Finding a business model in adding a unique, personal touch to gifts
- Wrapistry started as a hobby while Walvekar was trying to overcome personal loss
- A change in the way people gift is something Mumbai’s Yogita Parekh had noticed as well
The winter gift-giving and/or receiving season is here. If you are looking for unique presents to give your friends and family and are crunched for time, there are several online players to choose from.
In fact, the gifting market has expanded considerably over the years. A report by gift cards provider Qwikcilver Solutions says the gifting industry in India is likely to touch $84 billion by 2024, from the present $65 million.
“Gifting in the last few years has evolved a lot. People are more aware of what is a good way to send gifts, they are travelling and are ready to spend more, pick up styles that are more elegant," says Amruta Walvekar, 37, founder of Mumbai’s online gift wrapping startup Wrapistry.
Wrapistry started as a hobby while Walvekar was trying to overcome personal loss. As a stationery enthusiast, she found it therapeutic to gift wrap for friends and family. Once she started getting orders from people willing to pay, she had a business plan.
“My dad wasn’t really convinced though. So even after I started Wrapistry in 2006, I left it to pursue an MBA and work in London. I came back in 2011 and restarted it with new clients," she explains.
A change in the way people gift is something Mumbai’s Yogita Parekh had noticed as well. Parekh, in her 40s, is the co-founder of Wishtry, an online gift registry service platform set up in 2016. It lets users make a list of gifts they wish to receive and link it to e-commerce sites, from where friends and family can purchase them. The bootstrapped startup works on a commission basis from the e-commerce sites, and counts Nykaa, Amazon and Shoppers Stop among its partners.
“The idea of a gift registry was looked at with doubt in the beginning. People were not comfortable with telling guests what they wanted. At the same time, guests would never arrive empty handed even if you specified no gifts," says Parekh.
People have slowly warmed up to the idea that gifting through a registry can be a better deal. For those who still do not wish to receive gifts, can open a cash registry (for gifts in cash) or donate to a non-profit of their choice.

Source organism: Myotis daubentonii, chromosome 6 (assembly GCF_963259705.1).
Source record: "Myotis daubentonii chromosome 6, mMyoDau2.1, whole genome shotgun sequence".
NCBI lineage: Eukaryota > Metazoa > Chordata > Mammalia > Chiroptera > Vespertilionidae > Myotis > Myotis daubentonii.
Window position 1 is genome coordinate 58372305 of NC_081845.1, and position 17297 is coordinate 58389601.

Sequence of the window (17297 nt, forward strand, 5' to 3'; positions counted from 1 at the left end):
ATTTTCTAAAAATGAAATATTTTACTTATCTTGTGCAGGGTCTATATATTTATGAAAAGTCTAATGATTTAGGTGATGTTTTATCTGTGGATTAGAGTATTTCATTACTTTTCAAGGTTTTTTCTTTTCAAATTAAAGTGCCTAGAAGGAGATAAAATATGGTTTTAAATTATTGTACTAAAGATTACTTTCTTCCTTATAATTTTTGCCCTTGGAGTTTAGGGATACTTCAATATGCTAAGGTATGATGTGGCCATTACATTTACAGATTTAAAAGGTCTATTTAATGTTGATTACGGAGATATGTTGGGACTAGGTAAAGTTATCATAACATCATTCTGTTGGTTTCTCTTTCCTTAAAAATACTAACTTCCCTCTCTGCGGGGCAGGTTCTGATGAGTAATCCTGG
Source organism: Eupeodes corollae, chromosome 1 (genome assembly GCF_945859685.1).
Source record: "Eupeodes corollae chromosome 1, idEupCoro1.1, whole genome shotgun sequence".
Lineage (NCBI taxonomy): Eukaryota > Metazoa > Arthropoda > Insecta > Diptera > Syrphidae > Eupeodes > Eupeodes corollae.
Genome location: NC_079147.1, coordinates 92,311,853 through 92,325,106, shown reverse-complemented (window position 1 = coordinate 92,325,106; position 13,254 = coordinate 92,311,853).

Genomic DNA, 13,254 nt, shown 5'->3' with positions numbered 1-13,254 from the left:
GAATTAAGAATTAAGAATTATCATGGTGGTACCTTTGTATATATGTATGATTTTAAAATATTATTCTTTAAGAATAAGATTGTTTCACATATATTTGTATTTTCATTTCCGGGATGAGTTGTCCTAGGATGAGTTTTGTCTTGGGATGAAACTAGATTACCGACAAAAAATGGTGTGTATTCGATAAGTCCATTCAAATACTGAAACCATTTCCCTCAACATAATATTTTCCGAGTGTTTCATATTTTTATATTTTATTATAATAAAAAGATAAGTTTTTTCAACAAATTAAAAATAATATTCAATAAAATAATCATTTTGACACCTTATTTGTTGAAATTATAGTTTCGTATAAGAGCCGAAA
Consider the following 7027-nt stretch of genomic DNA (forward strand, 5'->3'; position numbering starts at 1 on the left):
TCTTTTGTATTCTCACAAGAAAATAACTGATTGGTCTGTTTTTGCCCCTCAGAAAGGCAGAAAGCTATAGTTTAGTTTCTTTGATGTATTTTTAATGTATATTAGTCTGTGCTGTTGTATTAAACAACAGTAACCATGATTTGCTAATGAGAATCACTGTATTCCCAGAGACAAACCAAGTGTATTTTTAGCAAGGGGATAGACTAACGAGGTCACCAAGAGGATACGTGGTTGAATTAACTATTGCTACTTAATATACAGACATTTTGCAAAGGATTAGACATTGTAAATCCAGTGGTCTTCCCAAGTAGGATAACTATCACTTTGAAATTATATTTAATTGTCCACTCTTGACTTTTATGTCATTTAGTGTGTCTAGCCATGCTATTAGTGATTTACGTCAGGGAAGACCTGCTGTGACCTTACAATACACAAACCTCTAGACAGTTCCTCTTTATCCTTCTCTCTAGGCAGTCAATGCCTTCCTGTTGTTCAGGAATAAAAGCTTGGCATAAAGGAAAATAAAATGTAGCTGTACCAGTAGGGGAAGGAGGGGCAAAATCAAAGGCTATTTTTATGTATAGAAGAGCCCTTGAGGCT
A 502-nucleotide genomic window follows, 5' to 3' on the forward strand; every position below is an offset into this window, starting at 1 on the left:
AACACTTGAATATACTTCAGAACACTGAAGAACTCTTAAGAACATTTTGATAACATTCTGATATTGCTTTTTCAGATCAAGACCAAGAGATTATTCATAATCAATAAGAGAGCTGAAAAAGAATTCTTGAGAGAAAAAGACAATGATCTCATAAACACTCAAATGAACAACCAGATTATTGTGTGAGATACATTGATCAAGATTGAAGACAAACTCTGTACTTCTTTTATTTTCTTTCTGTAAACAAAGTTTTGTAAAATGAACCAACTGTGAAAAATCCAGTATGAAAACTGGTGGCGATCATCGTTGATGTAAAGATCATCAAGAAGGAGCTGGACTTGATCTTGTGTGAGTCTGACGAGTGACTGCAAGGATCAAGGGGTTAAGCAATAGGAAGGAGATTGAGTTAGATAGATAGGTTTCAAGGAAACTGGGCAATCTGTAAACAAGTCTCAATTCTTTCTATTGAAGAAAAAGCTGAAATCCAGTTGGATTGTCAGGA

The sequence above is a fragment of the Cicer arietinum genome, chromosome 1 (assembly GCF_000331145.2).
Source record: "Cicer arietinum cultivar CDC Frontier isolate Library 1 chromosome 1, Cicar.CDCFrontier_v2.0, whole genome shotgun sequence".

Parekh also struggled with convincing brands/e-commerce players about the necessity of a gift registry. At the beginning only three e-commerce sites joined hands with them.
“Smaller businesses do not have the bandwidth to carry out such affiliation programs. But now, with over 12,000 registrations on the site, we have been able to partner with more brands," says Parekh.
The struggle is real
Production was a challenge for 26-year old Vidhi Khandelwal’s design brand The Ink Bucket as well. Khandelwal, a graduate from Delhi’s National Institute of Fashion Technology, was incubated by Myntra for a year. After the first year, she relaunched her brand, this time focusing on stationery items such as calendars, notebooks and planners.
“NIFT gave me ideas about design, but my crash-course in business management came from my time at Myntra. While being incubated by Myntra, I had access to the leadership team," says Bengaluru’s Khandelwal.
A founder must also have the right mentors, especially while ideating, believes Maitri Wadher. The 25-year-old, also from Bengaluru, presented her plan for The Left Out Store, an online store making everyday articles for left-handed people, at a college fest. Only after the judges showed interest did Wadher, left-handed herself, start conceptualizing her brand, launching it in June with family support.
“Right now, we are talking to probable customers in flea markets, pop-ups and trying to raise awareness about the problems that left-handed people feel while using traditionally made right-handed products. Our products cost a bit more, but we see a lot of millennials buying it because they genuinely think about giving something that someone needs. It is a thoughtful and sensitive touch to everyday products," says Wadher, who hopes to bring down costs as volumes increase.
Increasing volumes can be a challenge though. Khandelwal tried handling all projects for the Ink Bucket, from merchandise design, marketing, production to workshops, by herself. But with over 5,000 customers on Inkbucket.com, and even more on Amazon.com, Khandelwal soon found herself burnt out.
“I had to take a step back, and now have a team to look after all these things. I guess, learning to delegate was a big step for me. Something that entrepreneurs must pick up sooner or later, as their businesses pick up. All this lets me focus on the thing I love most, designing," adds Khandelwal.
Gifting, especially when it can be personalized, is a crowd pleaser. “If a gift is unique and curated especially for the person, it becomes more thoughtful and meaningful. If those attributes are combined with good quality and some kind of functionality, it becomes more useful and long-lasting," adds Khandelwal.
FIRST PUBLISHED24.12.2019 | 07:46 PM IST
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